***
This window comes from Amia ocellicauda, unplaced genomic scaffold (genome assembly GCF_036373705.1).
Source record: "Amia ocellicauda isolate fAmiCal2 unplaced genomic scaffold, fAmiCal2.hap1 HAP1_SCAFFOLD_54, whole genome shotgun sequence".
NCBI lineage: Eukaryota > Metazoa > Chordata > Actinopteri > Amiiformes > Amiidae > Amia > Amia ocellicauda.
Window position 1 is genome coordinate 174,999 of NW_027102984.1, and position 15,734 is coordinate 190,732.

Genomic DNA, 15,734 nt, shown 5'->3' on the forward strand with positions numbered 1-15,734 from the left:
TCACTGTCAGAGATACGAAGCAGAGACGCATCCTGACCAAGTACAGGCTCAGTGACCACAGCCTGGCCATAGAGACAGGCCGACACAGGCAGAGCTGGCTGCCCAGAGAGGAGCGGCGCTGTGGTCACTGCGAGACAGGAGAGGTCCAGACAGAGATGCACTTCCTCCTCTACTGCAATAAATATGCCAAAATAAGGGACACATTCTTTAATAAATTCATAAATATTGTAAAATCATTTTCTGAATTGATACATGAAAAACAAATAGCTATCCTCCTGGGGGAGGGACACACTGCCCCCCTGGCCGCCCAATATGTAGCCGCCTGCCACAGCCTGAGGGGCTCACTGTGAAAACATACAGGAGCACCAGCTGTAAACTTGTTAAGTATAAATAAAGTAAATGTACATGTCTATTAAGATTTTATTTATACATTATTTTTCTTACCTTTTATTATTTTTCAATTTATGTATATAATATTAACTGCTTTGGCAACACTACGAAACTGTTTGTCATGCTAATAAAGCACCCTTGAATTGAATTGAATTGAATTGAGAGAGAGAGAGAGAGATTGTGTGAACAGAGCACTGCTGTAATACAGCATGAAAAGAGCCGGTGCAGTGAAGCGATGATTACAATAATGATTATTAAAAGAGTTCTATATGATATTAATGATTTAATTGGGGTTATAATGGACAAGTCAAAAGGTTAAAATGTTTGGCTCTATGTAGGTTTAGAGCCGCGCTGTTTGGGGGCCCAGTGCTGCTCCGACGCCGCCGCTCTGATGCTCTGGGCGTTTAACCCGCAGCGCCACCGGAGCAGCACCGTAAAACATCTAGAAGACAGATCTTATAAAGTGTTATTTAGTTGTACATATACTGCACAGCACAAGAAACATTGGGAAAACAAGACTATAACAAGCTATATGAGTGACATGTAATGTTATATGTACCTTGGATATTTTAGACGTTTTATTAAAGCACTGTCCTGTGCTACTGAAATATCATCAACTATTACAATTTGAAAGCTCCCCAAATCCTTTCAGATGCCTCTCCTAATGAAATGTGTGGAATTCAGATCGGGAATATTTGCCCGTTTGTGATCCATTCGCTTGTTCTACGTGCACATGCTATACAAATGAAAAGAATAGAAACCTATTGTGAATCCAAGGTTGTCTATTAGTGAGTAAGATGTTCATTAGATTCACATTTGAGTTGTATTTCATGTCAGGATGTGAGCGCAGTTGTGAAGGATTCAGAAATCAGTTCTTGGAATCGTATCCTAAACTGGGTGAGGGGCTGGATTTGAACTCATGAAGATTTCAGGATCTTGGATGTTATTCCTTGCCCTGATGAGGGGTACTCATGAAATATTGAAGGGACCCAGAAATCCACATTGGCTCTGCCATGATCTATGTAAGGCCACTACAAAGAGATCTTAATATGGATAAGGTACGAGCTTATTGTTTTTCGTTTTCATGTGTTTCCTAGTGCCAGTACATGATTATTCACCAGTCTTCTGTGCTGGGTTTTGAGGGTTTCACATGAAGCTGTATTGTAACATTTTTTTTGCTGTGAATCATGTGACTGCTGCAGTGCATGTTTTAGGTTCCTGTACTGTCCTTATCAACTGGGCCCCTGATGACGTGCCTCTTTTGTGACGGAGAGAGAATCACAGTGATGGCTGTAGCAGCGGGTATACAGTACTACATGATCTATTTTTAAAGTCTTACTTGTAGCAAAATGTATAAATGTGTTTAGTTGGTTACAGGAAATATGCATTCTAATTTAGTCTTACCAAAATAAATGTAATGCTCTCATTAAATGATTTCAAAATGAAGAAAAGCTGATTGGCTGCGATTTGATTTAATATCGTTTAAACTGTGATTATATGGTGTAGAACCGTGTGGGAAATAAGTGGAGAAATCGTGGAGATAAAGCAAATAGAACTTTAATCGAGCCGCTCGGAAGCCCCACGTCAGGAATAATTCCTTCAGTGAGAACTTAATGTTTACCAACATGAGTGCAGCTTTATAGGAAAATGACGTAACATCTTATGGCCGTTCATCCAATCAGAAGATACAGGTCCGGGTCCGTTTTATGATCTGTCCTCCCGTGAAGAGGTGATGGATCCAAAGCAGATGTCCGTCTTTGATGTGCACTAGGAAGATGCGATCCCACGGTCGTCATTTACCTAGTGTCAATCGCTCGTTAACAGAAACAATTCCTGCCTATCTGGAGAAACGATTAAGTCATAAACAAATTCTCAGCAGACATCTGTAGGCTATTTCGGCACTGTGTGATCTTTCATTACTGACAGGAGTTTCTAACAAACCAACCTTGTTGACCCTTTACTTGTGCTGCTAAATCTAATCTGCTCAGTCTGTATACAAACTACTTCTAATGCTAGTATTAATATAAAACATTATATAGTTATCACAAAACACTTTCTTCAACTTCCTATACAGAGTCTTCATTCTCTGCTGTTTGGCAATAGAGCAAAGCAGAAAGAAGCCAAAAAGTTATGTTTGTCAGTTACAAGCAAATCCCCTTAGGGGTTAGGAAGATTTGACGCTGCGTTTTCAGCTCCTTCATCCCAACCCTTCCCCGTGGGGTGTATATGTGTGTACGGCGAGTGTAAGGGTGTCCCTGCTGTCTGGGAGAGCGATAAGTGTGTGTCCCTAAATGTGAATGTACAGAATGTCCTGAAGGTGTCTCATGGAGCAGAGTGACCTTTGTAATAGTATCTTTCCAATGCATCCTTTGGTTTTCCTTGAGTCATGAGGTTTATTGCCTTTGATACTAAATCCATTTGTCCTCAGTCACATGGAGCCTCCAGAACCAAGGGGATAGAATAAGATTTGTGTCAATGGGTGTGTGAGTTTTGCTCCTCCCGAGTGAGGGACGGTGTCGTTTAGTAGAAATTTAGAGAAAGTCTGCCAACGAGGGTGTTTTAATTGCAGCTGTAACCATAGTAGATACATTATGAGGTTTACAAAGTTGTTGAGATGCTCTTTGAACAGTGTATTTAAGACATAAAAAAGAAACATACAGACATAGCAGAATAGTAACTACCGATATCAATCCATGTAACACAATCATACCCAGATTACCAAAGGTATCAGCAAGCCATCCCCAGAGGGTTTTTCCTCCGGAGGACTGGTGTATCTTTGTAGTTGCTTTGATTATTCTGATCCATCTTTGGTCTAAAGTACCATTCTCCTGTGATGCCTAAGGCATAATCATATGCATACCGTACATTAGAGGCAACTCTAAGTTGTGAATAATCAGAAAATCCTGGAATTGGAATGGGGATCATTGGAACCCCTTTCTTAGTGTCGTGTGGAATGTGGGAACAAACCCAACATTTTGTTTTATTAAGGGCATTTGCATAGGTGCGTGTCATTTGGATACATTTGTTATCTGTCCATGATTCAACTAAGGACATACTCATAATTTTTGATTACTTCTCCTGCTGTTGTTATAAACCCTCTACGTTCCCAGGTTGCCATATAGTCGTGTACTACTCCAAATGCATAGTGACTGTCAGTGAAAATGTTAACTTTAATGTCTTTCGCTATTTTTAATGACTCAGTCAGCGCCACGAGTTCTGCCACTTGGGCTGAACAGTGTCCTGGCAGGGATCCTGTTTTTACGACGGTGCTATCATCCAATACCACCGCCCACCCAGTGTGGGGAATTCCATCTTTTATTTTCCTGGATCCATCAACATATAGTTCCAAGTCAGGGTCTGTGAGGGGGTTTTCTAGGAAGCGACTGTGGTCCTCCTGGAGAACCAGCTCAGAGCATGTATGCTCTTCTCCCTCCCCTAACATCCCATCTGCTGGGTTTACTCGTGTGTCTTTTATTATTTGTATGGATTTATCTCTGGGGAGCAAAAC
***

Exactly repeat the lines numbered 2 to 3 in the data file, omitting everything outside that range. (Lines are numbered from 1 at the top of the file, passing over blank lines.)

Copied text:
Source record: "Amia ocellicauda isolate fAmiCal2 unplaced genomic scaffold, fAmiCal2.hap1 HAP1_SCAFFOLD_54, whole genome shotgun sequence".
NCBI lineage: Eukaryota > Metazoa > Chordata > Actinopteri > Amiiformes > Amiidae > Amia > Amia ocellicauda.